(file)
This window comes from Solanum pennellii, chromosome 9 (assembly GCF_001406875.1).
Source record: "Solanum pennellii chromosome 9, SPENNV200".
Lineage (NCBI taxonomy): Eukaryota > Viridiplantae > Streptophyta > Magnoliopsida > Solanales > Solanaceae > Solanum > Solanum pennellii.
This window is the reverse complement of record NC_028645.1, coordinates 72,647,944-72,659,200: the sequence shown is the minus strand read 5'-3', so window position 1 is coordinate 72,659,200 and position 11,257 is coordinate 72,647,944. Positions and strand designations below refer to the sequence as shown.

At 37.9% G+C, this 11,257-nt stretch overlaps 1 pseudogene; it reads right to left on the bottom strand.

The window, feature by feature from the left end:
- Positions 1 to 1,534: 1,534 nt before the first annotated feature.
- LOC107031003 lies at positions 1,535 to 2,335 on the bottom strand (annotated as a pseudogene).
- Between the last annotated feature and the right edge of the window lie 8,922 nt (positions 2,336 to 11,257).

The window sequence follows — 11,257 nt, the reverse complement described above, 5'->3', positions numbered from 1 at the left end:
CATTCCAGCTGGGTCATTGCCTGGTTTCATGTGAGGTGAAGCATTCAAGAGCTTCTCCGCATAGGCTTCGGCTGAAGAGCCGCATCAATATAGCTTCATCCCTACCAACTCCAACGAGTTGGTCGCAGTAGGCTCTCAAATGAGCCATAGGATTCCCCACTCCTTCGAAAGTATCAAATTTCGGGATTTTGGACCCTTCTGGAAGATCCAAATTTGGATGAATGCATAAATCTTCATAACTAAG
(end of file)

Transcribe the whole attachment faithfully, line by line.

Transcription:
This window comes from Solanum pennellii, chromosome 9 (assembly GCF_001406875.1).
Source record: "Solanum pennellii chromosome 9, SPENNV200".
Lineage (NCBI taxonomy): Eukaryota > Viridiplantae > Streptophyta > Magnoliopsida > Solanales > Solanaceae > Solanum > Solanum pennellii.
This window is the reverse complement of record NC_028645.1, coordinates 72,647,944-72,659,200: the sequence shown is the minus strand read 5'-3', so window position 1 is coordinate 72,659,200 and position 11,257 is coordinate 72,647,944. Positions and strand designations below refer to the sequence as shown.

At 37.9% G+C, this 11,257-nt stretch overlaps 1 pseudogene; it reads right to left on the bottom strand.

The window, feature by feature from the left end:
- Positions 1 to 1,534: 1,534 nt before the first annotated feature.
- LOC107031003 lies at positions 1,535 to 2,335 on the bottom strand (annotated as a pseudogene).
- Between the last annotated feature and the right edge of the window lie 8,922 nt (positions 2,336 to 11,257).

The window sequence follows — 11,257 nt, the reverse complement described above, 5'->3', positions numbered from 1 at the left end:
CATTCCAGCTGGGTCATTGCCTGGTTTCATGTGAGGTGAAGCATTCAAGAGCTTCTCCGCATAGGCTTCGGCTGAAGAGCCGCATCAATATAGCTTCATCCCTACCAACTCCAACGAGTTGGTCGCAGTAGGCTCTCAAATGAGCCATAGGATTCCCCACTCCTTCGAAAGTATCAAATTTCGGGATTTTGGACCCTTCTGGAAGATCCAAATTTGGATGAATGCATAAATCTTCATAACTAAG